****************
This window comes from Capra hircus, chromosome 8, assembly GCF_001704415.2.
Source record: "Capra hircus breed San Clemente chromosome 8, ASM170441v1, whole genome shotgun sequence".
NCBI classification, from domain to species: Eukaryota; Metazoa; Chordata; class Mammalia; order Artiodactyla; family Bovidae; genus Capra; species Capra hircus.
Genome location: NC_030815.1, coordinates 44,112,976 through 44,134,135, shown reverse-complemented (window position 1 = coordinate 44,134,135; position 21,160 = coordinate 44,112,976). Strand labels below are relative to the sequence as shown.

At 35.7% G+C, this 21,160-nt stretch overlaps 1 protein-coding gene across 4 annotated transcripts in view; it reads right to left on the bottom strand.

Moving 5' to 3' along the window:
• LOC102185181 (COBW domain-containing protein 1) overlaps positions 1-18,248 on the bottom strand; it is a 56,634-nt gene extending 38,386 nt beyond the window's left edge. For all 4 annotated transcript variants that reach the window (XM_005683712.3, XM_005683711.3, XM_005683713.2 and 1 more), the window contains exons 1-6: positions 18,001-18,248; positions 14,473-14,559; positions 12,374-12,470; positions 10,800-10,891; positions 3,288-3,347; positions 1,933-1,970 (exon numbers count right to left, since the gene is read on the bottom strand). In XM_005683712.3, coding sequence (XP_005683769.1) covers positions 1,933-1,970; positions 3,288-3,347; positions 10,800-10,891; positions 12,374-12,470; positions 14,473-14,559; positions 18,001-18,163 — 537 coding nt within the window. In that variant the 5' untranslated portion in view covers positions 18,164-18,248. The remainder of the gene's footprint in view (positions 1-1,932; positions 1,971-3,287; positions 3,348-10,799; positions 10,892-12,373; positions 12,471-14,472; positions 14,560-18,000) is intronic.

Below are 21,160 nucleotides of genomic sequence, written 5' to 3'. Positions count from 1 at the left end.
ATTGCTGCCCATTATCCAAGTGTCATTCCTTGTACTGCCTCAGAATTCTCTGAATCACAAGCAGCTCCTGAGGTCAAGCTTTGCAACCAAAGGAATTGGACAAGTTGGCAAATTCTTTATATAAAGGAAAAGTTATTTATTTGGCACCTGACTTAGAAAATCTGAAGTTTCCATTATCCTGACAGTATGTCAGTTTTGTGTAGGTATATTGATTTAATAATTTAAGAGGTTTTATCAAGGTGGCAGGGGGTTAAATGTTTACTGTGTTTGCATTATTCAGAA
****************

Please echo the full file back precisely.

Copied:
This window comes from Capra hircus, chromosome 8, assembly GCF_001704415.2.
Source record: "Capra hircus breed San Clemente chromosome 8, ASM170441v1, whole genome shotgun sequence".
NCBI classification, from domain to species: Eukaryota; Metazoa; Chordata; class Mammalia; order Artiodactyla; family Bovidae; genus Capra; species Capra hircus.
Genome location: NC_030815.1, coordinates 44,112,976 through 44,134,135, shown reverse-complemented (window position 1 = coordinate 44,134,135; position 21,160 = coordinate 44,112,976). Strand labels below are relative to the sequence as shown.

At 35.7% G+C, this 21,160-nt stretch overlaps 1 protein-coding gene across 4 annotated transcripts in view; it reads right to left on the bottom strand.

Moving 5' to 3' along the window:
• LOC102185181 (COBW domain-containing protein 1) overlaps positions 1-18,248 on the bottom strand; it is a 56,634-nt gene extending 38,386 nt beyond the window's left edge. For all 4 annotated transcript variants that reach the window (XM_005683712.3, XM_005683711.3, XM_005683713.2 and 1 more), the window contains exons 1-6: positions 18,001-18,248; positions 14,473-14,559; positions 12,374-12,470; positions 10,800-10,891; positions 3,288-3,347; positions 1,933-1,970 (exon numbers count right to left, since the gene is read on the bottom strand). In XM_005683712.3, coding sequence (XP_005683769.1) covers positions 1,933-1,970; positions 3,288-3,347; positions 10,800-10,891; positions 12,374-12,470; positions 14,473-14,559; positions 18,001-18,163 — 537 coding nt within the window. In that variant the 5' untranslated portion in view covers positions 18,164-18,248. The remainder of the gene's footprint in view (positions 1-1,932; positions 1,971-3,287; positions 3,348-10,799; positions 10,892-12,373; positions 12,471-14,472; positions 14,560-18,000) is intronic.

Below are 21,160 nucleotides of genomic sequence, written 5' to 3'. Positions count from 1 at the left end.
ATTGCTGCCCATTATCCAAGTGTCATTCCTTGTACTGCCTCAGAATTCTCTGAATCACAAGCAGCTCCTGAGGTCAAGCTTTGCAACCAAAGGAATTGGACAAGTTGGCAAATTCTTTATATAAAGGAAAAGTTATTTATTTGGCACCTGACTTAGAAAATCTGAAGTTTCCATTATCCTGACAGTATGTCAGTTTTGTGTAGGTATATTGATTTAATAATTTAAGAGGTTTTATCAAGGTGGCAGGGGGTTAAATGTTTACTGTGTTTGCATTATTCAGAA